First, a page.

ALSPAC is a population-based birth cohort study consisting of 14 541 women and their children recruited in the county of Avon, UK, in the early 1990s (52). Both mothers and children have been extensively followed from the eighth gestational week onwards using a combination of self-reported questionnaires, medical records and physical examinations. Biological samples including DNA have been collected from the participants. Ethical approval was obtained from the ALSPAC Law and Ethics Committee and relevant local ethics committees, and written informed consent provided by all parents. Tooth eruption phenotypes of the children were derived from questionnaires completed by the mothers and included items regarding the ‘age at first tooth’ (assessed at 15months) and the ‘number of teeth’ in the child's mouth (at 15 months).
NFBC1966 followed pregnancies with an expected delivery date in the year 1966 in the Oulu and Lapland provinces of Finland (53). A total of 5403 samples were available for analysis from NFBC1966. In NFBC1966, ‘age at first tooth’ and ‘number of teeth’ were gathered by public health professionals during the children's monthly visits to child welfare centres. ‘Age at first tooth’ was recorded as the month of visit at which the first tooth was observed (so that the first tooth could have erupted at any time between the end of the previous month and the recorded month, i.e. ‘interval censoring’). The number of teeth was recorded at 12 months. All aspects of the study were reviewed and approved by the Ethics Committee of the University of Oulu and by the respective local research committees. Participants gave written informed consent to be included in the study.
In total, 9912 participants were genotyped using the Illumina HumanHap550 quad genome-wide SNP genotyping platform by 23andMe subcontracting the Wellcome Trust Sanger Institute, Cambridge, UK, and the Laboratory Corporation of America, Burlington, NC, USA. Individuals were excluded from analyses on the basis of excessive or minimal heterozygosity, gender mismatch, individual missingness (>3%), cryptic relatedness as measured by identity by descent (genome-wide IBD >10%) and sample duplication. Individuals were assessed for population stratification using multi-dimensional scaling modelling seeded with HapMap Phase II release 22 reference populations. Individuals of non-European ancestry were removed from further analysis. SNPs with a final call rate of <95%, minor allele frequency (MAF) <1% and evidence of departure from Hardy–Weinberg equilibrium (HWE) (P < 5 × 10−7) were also excluded from analyses. After data cleaning, 5998 and 6609 individuals had complete phenotype and genotype data for the analysis of ‘age at first tooth’ and ‘number of teeth’, respectively. Individuals were imputed to HapMap Phase II (Build 36, release 22) using the Markov Chain Haplotyping software (MACH v.1.0.16) (32). X chromosome imputation was carried out on the non-pseudo autosomal region of the X chromosome only, using CEU individuals from HapMap Phase III (release 2). Only SNPs exceeding an rsq imputation quality metric of 0.3 and an MAF of >1% were included in subsequent analyses.
The Illumina HumanCNV370-Duo DNA Analysis BeadChip was used for genotyping NFBC1966. SNPs were excluded from the analysis if the call rate in the final sample was <95%, if there was a lack of HWE (P < 5 × 10−4) or if the MAF was <1%; more details of genotyping and quality control procedures can be found in Sabatti et al. (53). After quality control, 328 077 SNPs were available for imputation. Imputation was carried out using IMPUTEv1 with CEU haplotypes from HapMap Phase II (release 21) as the reference panel. X chromosome imputation was carried out in the non-pseudo-autosomal region of the X chromosome (54). Only SNPs exceeding an ‘info’ metric of 0.3 and an MAF of >1% were included in subsequent analyses. After data cleaning, 5120 and 4904 individuals had complete phenotype and genotype data for the analysis of ‘age at first tooth’ and ‘number of teeth’, respectively.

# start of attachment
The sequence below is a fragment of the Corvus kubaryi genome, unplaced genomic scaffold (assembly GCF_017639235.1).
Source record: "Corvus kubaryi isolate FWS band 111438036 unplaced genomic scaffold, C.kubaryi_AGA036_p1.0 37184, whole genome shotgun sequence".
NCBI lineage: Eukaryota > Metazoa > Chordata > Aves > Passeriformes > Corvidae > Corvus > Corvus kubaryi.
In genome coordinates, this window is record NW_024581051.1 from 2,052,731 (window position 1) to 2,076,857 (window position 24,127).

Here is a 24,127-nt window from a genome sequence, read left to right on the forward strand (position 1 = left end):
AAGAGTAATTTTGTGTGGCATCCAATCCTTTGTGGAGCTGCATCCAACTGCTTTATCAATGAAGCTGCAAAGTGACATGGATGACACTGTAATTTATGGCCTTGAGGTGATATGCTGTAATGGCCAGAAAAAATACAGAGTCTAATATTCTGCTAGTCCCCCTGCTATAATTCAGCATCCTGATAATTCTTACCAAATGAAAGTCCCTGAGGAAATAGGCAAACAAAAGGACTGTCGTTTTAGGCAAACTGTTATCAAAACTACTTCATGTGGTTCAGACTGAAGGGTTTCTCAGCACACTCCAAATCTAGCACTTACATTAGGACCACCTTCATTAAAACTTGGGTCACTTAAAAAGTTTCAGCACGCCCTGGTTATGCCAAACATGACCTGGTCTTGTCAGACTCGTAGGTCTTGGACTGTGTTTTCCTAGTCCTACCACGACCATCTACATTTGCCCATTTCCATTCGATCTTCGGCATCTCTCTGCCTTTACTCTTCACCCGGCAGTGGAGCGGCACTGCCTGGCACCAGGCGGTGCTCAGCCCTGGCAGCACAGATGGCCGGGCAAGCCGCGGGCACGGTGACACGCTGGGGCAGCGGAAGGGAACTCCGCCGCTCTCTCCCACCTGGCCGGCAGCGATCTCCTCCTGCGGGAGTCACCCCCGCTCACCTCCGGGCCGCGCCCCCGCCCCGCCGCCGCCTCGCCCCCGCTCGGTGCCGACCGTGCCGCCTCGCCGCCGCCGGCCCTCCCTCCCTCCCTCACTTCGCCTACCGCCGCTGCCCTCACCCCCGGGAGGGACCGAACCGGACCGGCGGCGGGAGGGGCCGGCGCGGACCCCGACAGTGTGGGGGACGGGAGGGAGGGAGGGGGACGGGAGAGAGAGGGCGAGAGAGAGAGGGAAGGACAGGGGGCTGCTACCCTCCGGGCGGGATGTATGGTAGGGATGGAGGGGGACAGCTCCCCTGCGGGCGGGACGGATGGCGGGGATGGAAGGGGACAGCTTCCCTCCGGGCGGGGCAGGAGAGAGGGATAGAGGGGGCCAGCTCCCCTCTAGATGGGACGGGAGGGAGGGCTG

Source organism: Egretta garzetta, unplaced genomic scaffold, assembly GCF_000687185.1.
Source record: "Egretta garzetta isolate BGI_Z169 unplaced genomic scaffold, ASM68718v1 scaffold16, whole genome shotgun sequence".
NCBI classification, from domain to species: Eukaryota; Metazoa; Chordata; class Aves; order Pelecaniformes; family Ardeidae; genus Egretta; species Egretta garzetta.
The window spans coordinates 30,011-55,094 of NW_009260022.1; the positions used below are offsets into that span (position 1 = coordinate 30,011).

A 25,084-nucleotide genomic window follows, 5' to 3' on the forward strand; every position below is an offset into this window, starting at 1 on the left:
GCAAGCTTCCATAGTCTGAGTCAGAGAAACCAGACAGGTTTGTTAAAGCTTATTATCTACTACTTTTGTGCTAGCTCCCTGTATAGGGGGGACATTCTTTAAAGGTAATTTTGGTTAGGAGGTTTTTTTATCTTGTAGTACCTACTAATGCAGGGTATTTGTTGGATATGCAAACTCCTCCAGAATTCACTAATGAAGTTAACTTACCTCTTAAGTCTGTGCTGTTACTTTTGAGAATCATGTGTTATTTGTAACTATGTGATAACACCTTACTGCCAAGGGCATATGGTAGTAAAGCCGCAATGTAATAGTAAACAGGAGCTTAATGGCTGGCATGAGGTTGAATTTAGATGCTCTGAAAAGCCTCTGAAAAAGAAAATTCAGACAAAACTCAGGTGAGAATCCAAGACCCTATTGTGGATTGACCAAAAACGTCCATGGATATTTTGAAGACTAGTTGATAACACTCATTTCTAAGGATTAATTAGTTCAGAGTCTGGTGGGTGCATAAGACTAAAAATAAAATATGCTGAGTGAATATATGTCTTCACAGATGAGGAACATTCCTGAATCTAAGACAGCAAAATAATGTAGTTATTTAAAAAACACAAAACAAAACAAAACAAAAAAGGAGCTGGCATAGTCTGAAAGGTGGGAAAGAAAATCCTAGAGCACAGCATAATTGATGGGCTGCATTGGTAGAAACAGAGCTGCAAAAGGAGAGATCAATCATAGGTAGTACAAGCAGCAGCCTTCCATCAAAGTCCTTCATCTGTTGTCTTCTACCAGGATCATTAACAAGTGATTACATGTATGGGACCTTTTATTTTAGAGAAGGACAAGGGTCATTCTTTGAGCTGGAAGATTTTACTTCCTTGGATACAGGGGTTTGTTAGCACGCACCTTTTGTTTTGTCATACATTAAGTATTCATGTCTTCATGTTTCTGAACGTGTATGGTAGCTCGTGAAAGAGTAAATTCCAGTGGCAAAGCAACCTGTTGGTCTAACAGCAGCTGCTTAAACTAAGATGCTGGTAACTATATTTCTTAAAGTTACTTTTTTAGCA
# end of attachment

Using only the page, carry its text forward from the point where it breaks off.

In order to account for censoring of the data, the association between expected allelic dosage and ‘age at first tooth’ was analysed using parametric survival analysis, with the Gaussian distribution used to model event time. The ALSPAC data were modelled as ‘right censored’, whereas the data in NFBC1966 were modelled as ‘interval censored’. The association between expected allelic dosage and the number of teeth was analysed using proportional odds logistic regression (ordinal regression). Teeth are known to erupt in pairs; hence Poisson regression (which assumes that the events of interest are independent) was not appropriate. Analyses were adjusted for sex (ALSPAC and NFBC1966), gestational age (ALSPAC and NFBC1966) and age of completion (ALSPAC only, all NFBC1966 measurements were recorded at 12 months). In addition, in NFBC1966, the top 10 ancestry-derived principal components were tested for association with the phenotypes and were included in the GWAS of that phenotype if they associated at P < 0.05. This resulted in the inclusion of the second principal component in the NFBC1966 analysis of tooth eruption, and no principal components in the analysis of ‘number of teeth’. Data were analysed using the R software package 2.9.1.
Results from both studies were combined using a fixed effects inverse variance meta-analysis, using the software package METAL (55). This approach weights effect size estimates according to the inverse of their standard errors. Variance explained by each SNP was calculated as 1 − var(res.full)/var(res.null)*100 of the model (proportional odds logistic regression/survival regression) with age at measurement, sex and gestational age (var, variance; res, residuals). To correct for over-fitting each individuals, phenotype was estimated from a model that did not include that individual (6).